KIDSGAZETTE

A visiting soul? Legends of the butterfly from around the world

A Checkered White butterfly seeks some flower nectar Wednesday, Sept. 5, 2001 in New Ulm, Minn.  Checkered White butterf
A Checkered White butterfly seeks some flower nectar Wednesday, Sept. 5, 2001 in New Ulm, Minn. Checkered White butterflies spend only a short period of time in Minnesota before migrating south for warmer air. (AP Photo/The Journal Of New Ulm, Dan Iverson)

Seeing a butterfly has meant different things to different peoples over time. Some cultures think a butterfly is good luck, while others believe seeing a butterfly means a dead person’s soul is visiting them.

Here are two legends about butterflies from opposite sides of the world.

The white butterfly, Japan

Takahama was a kind old man who lived alone near a cemetery. His neighbors liked him, but thought he was a little crazy because they had never seen him look for love.

One day, Takahama became very sick, and he asked his family to come and see him. As they sat at his bedside, he fell asleep, and a white butterfly flew in through the window and rested on his pillow. The family waved it away, but the butterfly came back three times.

Finally, Takahama’s nephew chased the butterfly out of the house and into the nearby cemetery, where it rested on a tombstone for a woman named Akiko. The tombstone was decades old, but was surrounded by fresh flowers.

When the nephew returned to the house, he learned Takahama had died. He told his mother about the grave the butterfly led him to and she said, “Akiko? That was the woman your uncle was going to marry when he was 18, but she fell gravely ill. He promised to never love again, and has tended to her grave ever since. When he stopped visiting her grave, Akiko must have come to see him. The butterfly was her loving soul.”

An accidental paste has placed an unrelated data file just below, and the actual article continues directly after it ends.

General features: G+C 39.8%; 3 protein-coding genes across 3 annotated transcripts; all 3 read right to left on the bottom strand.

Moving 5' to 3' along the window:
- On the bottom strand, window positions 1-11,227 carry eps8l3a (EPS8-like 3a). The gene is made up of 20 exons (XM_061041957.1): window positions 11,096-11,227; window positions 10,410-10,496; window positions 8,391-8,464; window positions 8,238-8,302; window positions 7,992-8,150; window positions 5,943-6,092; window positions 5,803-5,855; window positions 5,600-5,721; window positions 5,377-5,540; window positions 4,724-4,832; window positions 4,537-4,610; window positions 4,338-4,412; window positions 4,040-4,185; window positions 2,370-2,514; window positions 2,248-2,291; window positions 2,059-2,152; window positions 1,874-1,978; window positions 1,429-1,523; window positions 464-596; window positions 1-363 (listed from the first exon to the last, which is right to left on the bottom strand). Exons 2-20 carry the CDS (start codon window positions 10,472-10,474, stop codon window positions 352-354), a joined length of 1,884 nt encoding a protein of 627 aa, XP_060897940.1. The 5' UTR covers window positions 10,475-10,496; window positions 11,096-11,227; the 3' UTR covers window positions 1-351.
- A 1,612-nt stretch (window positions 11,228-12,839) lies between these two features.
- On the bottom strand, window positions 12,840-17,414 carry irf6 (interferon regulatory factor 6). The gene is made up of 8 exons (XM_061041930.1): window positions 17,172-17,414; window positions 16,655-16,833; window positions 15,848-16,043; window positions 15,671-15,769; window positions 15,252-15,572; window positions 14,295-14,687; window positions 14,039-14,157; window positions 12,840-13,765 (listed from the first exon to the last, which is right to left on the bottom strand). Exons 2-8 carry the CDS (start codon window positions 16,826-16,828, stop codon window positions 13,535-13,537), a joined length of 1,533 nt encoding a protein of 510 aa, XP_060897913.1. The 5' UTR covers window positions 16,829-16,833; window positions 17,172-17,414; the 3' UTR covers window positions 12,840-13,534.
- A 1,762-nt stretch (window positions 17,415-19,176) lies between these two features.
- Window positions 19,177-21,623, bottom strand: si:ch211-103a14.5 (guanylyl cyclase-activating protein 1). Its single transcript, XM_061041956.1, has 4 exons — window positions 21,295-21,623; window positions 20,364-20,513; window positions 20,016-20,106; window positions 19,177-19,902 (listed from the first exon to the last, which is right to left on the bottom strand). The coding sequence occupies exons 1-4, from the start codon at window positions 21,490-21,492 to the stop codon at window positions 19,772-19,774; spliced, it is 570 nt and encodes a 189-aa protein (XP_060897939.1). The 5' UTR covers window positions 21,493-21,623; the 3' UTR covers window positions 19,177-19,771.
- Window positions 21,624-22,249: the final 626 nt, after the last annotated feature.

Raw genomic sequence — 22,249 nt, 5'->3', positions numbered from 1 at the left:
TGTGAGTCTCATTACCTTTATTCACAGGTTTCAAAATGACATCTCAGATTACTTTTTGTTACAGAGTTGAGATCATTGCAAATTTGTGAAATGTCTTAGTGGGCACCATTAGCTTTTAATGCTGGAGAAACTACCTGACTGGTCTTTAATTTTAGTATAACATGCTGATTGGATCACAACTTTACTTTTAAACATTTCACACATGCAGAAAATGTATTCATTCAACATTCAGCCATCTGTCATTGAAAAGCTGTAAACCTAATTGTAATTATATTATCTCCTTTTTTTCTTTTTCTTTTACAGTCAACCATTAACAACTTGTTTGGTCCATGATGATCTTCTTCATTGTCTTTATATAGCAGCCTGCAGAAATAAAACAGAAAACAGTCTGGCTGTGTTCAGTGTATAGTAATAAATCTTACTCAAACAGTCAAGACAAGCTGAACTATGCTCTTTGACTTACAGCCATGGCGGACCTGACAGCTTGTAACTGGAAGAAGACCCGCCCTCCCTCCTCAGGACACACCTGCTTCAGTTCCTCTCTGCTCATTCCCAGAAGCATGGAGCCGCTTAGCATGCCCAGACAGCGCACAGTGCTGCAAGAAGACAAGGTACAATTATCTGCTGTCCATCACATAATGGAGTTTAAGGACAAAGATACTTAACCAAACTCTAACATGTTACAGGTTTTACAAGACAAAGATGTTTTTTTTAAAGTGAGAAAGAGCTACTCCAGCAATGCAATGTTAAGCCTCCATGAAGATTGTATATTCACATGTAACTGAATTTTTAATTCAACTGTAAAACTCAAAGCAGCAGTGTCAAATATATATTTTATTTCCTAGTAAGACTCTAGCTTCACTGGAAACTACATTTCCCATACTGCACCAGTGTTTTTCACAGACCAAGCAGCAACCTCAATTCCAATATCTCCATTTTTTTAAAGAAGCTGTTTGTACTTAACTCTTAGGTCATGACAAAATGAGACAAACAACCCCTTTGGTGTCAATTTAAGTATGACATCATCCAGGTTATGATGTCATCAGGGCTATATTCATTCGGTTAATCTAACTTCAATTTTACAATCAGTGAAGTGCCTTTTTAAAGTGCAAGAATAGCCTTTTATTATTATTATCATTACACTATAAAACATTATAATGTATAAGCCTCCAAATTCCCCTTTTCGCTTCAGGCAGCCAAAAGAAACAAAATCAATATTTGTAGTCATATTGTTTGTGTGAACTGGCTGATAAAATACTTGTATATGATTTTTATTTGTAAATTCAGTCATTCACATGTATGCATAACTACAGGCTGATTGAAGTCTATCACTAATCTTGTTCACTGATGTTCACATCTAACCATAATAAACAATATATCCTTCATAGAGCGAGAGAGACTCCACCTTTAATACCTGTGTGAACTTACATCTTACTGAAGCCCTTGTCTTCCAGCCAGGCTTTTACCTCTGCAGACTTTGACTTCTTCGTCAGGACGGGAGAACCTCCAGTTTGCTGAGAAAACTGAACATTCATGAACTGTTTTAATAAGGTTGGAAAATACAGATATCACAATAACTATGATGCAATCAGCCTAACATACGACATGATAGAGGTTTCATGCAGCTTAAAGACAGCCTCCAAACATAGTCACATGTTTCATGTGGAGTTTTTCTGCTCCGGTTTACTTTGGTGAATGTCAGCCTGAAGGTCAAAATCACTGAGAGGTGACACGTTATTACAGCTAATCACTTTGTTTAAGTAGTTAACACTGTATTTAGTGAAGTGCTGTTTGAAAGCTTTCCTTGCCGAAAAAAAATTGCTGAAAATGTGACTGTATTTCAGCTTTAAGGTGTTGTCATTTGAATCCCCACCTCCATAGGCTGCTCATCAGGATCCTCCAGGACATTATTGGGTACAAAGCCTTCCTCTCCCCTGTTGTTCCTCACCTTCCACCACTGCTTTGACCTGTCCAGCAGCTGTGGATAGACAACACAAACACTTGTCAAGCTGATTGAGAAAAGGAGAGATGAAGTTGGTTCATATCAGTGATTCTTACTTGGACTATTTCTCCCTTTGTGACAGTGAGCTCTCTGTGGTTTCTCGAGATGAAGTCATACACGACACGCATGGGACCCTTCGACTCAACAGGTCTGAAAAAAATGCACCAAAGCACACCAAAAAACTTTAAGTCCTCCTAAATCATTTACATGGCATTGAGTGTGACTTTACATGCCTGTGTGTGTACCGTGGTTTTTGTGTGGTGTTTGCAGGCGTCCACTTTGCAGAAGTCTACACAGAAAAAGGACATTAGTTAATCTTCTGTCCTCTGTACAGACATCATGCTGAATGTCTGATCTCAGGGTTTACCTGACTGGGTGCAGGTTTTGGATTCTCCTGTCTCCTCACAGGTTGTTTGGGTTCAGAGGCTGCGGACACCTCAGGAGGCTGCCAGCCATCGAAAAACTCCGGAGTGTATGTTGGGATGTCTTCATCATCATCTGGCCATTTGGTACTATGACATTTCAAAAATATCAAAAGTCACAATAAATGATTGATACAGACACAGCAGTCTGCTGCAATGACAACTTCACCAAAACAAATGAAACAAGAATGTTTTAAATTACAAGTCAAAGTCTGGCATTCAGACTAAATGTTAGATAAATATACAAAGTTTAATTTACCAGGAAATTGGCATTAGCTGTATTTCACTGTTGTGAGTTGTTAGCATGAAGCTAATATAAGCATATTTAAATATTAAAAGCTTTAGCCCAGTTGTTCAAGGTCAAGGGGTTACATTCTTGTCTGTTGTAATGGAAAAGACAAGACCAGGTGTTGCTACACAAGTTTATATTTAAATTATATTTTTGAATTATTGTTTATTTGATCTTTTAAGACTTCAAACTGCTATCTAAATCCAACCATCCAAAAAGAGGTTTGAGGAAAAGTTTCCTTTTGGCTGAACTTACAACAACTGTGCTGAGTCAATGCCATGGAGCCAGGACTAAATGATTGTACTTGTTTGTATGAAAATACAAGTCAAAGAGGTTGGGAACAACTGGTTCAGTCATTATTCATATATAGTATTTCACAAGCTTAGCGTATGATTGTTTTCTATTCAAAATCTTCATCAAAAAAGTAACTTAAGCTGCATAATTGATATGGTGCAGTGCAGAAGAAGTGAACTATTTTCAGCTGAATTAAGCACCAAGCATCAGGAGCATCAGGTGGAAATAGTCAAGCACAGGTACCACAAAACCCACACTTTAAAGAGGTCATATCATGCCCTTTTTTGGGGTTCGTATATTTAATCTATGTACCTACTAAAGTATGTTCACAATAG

— adapted from the University of Pittsburgh

The legend of the parakata, Mexico

A long time ago, a family of Indigenous people were living in the cold Rocky Mountains. Wanting to be somewhere warmer, they decided to start traveling south.

But on their journey, the elderly and the children weren’t strong enough to keep going. So the group decided they would stay behind, and they prayed to the moon goddess to keep the kids and the elderly safe.

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The moon goddess kept watch over the people left behind, and saw them cover themselves with a blanket of pollen to try to stay warm. She felt sorry for them, and decided to help.

She turned the children and the elders into Monarch butterflies, and called them “The Parakata.” As Monarchs, they could follow their hearts and find the rest of their family.

— adapted from a story by Adriana Fernandez Escutia via The Chicago Field Museum

Comments: molly.duffy@thegazette.com

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